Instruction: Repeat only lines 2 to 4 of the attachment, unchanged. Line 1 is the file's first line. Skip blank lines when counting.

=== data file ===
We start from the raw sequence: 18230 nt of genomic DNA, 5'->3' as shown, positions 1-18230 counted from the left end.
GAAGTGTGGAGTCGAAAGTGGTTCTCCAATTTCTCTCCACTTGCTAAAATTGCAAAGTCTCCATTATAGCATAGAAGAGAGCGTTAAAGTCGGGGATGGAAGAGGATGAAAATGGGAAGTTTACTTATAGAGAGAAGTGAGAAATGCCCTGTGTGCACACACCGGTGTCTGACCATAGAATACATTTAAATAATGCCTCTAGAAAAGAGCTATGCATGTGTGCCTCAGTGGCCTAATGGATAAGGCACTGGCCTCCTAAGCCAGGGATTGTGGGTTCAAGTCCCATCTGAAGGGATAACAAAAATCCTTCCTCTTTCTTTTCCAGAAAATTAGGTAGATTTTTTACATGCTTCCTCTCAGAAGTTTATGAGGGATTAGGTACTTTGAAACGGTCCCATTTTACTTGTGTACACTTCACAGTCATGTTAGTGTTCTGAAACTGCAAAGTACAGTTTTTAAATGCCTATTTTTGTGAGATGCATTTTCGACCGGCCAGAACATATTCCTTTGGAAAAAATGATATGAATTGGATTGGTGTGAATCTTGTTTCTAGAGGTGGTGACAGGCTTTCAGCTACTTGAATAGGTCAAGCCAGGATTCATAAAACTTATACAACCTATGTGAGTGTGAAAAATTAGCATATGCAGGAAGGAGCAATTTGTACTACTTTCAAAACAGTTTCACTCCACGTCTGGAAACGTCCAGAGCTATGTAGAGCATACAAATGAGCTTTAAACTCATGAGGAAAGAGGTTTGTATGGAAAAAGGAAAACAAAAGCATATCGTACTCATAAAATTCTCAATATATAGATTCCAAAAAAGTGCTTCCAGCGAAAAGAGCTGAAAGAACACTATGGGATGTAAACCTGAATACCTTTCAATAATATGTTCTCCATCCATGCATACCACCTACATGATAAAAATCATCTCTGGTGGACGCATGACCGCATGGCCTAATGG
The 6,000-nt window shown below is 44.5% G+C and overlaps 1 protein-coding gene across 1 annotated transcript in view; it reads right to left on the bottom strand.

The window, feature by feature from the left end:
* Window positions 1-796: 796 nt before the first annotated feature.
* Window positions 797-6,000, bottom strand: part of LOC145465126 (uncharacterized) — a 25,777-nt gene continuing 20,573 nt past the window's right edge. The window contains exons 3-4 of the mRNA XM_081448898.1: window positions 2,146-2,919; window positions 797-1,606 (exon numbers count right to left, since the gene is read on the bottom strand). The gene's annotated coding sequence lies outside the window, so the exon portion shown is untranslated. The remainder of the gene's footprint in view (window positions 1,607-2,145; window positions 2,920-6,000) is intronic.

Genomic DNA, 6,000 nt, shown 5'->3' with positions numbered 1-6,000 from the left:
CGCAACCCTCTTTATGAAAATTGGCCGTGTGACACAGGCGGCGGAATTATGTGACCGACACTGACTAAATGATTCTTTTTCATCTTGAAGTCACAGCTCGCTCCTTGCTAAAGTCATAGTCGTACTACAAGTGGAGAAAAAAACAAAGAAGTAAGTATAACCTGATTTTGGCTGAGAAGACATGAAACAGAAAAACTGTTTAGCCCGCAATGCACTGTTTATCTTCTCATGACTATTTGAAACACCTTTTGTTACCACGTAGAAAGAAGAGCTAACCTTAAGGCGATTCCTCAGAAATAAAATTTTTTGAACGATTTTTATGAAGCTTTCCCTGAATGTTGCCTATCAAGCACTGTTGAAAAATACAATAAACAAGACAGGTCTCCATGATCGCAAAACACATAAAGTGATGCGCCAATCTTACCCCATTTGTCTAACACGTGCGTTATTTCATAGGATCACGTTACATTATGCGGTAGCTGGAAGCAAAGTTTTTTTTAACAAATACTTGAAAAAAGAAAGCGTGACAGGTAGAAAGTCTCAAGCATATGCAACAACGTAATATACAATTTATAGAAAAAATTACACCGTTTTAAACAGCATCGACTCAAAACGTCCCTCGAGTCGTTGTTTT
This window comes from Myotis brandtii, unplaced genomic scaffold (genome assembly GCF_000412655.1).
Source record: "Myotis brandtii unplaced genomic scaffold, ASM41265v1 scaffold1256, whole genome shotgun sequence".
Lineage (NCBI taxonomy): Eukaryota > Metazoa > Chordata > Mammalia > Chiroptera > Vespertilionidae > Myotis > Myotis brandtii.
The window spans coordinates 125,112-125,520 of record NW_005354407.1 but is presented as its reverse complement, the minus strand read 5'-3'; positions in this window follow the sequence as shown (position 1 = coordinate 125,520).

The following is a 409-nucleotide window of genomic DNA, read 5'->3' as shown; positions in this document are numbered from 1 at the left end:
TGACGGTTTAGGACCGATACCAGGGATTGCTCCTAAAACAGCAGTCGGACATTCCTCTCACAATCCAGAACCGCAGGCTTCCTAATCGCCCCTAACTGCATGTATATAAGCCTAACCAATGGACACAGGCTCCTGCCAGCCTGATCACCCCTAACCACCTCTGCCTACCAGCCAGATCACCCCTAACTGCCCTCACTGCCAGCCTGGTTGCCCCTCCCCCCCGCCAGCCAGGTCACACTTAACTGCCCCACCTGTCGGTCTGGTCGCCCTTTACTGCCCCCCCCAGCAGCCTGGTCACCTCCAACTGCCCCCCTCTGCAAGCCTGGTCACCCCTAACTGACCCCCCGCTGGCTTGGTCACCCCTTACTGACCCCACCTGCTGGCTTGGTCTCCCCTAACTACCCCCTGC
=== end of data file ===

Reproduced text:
GAAGTGTGGAGTCGAAAGTGGTTCTCCAATTTCTCTCCACTTGCTAAAATTGCAAAGTCTCCATTATAGCATAGAAGAGAGCGTTAAAGTCGGGGATGGAAGAGGATGAAAATGGGAAGTTTACTTATAGAGAGAAGTGAGAAATGCCCTGTGTGCACACACCGGTGTCTGACCATAGAATACATTTAAATAATGCCTCTAGAAAAGAGCTATGCATGTGTGCCTCAGTGGCCTAATGGATAAGGCACTGGCCTCCTAAGCCAGGGATTGTGGGTTCAAGTCCCATCTGAAGGGATAACAAAAATCCTTCCTCTTTCTTTTCCAGAAAATTAGGTAGATTTTTTACATGCTTCCTCTCAGAAGTTTATGAGGGATTAGGTACTTTGAAACGGTCCCATTTTACTTGTGTACACTTCACAGTCATGTTAGTGTTCTGAAACTGCAAAGTACAGTTTTTAAATGCCTATTTTTGTGAGATGCATTTTCGACCGGCCAGAACATATTCCTTTGGAAAAAATGATATGAATTGGATTGGTGTGAATCTTGTTTCTAGAGGTGGTGACAGGCTTTCAGCTACTTGAATAGGTCAAGCCAGGATTCATAAAACTTATACAACCTATGTGAGTGTGAAAAATTAGCATATGCAGGAAGGAGCAATTTGTACTACTTTCAAAACAGTTTCACTCCACGTCTGGAAACGTCCAGAGCTATGTAGAGCATACAAATGAGCTTTAAACTCATGAGGAAAGAGGTTTGTATGGAAAAAGGAAAACAAAAGCATATCGTACTCATAAAATTCTCAATATATAGATTCCAAAAAAGTGCTTCCAGCGAAAAGAGCTGAAAGAACACTATGGGATGTAAACCTGAATACCTTTCAATAATATGTTCTCCATCCATGCATACCACCTACATGATAAAAATCATCTCTGGTGGACGCATGACCGCATGGCCTAATGG
The 6,000-nt window shown below is 44.5% G+C and overlaps 1 protein-coding gene across 1 annotated transcript in view; it reads right to left on the bottom strand.

The window, feature by feature from the left end: